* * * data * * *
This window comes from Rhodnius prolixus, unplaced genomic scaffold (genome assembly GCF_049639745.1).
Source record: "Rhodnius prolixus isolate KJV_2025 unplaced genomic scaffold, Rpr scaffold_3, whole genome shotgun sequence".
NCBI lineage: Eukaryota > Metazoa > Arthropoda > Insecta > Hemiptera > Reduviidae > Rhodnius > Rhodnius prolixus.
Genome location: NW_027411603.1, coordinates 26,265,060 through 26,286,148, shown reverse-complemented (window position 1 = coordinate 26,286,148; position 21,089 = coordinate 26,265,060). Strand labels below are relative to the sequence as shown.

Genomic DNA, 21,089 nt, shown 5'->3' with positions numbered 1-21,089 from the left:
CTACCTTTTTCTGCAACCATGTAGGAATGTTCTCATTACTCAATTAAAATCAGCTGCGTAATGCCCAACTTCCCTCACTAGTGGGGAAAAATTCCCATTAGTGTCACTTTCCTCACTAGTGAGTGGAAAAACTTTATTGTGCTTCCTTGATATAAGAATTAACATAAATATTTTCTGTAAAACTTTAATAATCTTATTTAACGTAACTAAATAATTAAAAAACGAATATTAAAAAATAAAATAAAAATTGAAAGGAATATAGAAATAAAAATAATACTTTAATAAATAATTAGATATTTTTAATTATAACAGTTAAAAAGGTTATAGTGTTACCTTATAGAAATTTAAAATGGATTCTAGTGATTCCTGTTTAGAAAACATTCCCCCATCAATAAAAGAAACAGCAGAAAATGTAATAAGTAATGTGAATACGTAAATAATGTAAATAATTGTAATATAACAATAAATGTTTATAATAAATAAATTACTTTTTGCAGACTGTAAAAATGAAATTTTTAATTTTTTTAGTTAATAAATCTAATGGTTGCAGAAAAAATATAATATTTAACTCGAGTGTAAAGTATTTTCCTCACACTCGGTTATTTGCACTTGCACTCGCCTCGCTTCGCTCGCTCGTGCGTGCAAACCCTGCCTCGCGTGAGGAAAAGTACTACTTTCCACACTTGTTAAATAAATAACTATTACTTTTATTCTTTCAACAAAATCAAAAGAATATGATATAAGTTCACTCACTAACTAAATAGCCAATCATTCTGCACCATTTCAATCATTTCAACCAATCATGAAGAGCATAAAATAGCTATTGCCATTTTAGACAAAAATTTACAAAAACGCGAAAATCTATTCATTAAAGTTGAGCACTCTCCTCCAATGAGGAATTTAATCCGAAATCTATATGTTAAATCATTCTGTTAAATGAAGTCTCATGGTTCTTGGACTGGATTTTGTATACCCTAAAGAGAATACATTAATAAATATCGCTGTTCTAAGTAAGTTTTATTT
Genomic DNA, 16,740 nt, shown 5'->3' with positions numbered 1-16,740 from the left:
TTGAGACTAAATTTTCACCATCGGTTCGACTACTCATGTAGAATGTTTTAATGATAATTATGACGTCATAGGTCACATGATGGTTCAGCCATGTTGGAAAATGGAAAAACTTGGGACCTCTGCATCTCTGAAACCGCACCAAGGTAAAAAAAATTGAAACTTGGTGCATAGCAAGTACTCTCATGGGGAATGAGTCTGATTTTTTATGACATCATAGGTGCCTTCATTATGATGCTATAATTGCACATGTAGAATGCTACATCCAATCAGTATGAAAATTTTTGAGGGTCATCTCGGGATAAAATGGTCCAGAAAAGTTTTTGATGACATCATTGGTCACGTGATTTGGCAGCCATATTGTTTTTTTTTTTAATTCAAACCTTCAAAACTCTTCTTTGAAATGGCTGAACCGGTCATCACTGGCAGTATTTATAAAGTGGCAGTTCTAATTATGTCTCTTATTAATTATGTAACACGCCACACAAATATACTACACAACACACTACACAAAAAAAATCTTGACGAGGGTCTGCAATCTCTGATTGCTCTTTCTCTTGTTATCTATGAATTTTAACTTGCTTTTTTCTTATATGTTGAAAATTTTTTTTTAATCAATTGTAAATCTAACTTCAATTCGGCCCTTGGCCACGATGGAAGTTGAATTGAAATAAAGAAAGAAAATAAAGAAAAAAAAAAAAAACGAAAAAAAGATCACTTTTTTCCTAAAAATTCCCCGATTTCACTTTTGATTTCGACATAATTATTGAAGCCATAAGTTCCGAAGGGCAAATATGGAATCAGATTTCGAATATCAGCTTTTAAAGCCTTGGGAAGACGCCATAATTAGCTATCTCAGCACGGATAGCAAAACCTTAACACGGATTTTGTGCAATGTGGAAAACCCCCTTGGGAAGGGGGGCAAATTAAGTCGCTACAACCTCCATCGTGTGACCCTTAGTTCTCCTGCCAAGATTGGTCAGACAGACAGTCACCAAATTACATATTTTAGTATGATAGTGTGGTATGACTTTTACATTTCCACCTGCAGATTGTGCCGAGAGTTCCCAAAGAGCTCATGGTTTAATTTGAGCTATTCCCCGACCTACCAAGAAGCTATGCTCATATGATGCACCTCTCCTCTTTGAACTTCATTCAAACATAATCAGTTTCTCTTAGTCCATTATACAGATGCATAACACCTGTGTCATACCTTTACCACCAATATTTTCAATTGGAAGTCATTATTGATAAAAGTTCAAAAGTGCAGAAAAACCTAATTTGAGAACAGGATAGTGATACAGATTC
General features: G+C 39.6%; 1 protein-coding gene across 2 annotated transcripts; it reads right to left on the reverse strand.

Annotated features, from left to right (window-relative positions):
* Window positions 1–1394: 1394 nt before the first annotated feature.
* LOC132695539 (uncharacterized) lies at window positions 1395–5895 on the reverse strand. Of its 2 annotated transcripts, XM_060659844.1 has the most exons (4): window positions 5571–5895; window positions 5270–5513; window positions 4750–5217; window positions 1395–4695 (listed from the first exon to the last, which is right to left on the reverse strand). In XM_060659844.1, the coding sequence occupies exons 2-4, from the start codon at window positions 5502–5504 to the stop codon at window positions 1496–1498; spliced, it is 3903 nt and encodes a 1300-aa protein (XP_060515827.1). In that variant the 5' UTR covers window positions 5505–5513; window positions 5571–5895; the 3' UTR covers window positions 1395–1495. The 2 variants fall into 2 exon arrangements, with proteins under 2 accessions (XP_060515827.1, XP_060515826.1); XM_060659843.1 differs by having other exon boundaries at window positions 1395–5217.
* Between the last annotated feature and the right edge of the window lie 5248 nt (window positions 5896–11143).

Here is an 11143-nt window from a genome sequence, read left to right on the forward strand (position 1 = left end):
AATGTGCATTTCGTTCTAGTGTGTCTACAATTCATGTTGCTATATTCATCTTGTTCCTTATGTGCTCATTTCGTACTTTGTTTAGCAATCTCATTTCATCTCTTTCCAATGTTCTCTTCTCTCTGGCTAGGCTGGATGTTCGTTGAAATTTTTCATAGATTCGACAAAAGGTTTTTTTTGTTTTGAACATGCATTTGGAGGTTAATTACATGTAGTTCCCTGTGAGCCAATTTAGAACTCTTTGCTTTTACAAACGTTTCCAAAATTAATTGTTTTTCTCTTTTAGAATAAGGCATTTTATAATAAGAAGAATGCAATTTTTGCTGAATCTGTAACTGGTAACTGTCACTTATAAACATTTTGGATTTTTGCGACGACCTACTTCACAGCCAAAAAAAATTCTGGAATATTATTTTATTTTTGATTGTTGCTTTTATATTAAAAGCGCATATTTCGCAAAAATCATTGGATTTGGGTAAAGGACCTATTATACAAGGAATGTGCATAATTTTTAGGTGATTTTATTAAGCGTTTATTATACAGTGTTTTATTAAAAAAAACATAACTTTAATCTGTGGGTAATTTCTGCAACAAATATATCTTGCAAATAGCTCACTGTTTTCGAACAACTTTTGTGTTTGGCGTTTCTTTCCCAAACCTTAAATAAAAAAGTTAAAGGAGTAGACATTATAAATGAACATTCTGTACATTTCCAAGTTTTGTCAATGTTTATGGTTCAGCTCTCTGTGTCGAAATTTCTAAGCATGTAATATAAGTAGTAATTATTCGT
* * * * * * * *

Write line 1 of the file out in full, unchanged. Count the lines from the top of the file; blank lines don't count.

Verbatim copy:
This window comes from Rhodnius prolixus, unplaced genomic scaffold (genome assembly GCF_049639745.1).